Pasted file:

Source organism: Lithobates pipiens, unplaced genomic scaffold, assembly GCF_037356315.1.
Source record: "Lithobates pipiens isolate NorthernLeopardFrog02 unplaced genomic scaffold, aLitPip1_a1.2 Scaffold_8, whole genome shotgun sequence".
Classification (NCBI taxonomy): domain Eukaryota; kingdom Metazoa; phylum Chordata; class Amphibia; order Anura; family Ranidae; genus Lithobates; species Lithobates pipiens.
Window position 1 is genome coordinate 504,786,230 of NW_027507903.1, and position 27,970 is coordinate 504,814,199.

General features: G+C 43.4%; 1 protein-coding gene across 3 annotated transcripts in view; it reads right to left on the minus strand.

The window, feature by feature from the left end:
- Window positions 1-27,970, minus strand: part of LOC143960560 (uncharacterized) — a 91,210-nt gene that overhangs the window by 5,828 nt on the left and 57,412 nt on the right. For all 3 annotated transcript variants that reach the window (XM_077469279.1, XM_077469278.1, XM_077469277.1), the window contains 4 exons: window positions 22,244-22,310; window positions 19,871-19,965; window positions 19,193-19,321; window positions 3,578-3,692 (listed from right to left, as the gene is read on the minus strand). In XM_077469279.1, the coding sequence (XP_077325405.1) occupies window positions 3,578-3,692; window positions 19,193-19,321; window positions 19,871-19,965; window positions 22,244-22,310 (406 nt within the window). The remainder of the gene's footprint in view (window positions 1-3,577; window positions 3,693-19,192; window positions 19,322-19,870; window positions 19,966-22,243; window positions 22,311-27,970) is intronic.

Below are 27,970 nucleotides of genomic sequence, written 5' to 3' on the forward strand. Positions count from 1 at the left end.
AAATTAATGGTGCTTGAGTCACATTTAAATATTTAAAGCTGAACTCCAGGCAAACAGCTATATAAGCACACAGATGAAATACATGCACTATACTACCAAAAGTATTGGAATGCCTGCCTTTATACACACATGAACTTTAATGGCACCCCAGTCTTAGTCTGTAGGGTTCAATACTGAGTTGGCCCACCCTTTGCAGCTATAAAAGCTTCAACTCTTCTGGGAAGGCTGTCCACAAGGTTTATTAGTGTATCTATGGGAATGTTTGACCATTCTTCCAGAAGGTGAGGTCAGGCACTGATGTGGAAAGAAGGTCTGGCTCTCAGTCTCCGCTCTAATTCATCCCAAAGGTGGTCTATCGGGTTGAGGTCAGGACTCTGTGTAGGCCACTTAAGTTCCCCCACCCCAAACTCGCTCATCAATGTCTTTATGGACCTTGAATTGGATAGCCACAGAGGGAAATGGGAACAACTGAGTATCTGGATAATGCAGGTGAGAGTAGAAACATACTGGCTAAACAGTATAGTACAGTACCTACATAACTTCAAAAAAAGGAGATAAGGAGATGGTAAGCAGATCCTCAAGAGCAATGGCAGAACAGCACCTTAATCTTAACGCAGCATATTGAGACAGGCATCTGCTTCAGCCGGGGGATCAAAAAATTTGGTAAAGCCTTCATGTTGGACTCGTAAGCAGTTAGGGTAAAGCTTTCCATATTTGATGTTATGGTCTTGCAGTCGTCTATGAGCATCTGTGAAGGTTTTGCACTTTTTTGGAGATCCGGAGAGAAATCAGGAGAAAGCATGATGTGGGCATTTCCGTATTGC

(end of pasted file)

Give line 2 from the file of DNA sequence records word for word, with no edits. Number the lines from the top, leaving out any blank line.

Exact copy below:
Source record: "Lithobates pipiens isolate NorthernLeopardFrog02 unplaced genomic scaffold, aLitPip1_a1.2 Scaffold_8, whole genome shotgun sequence".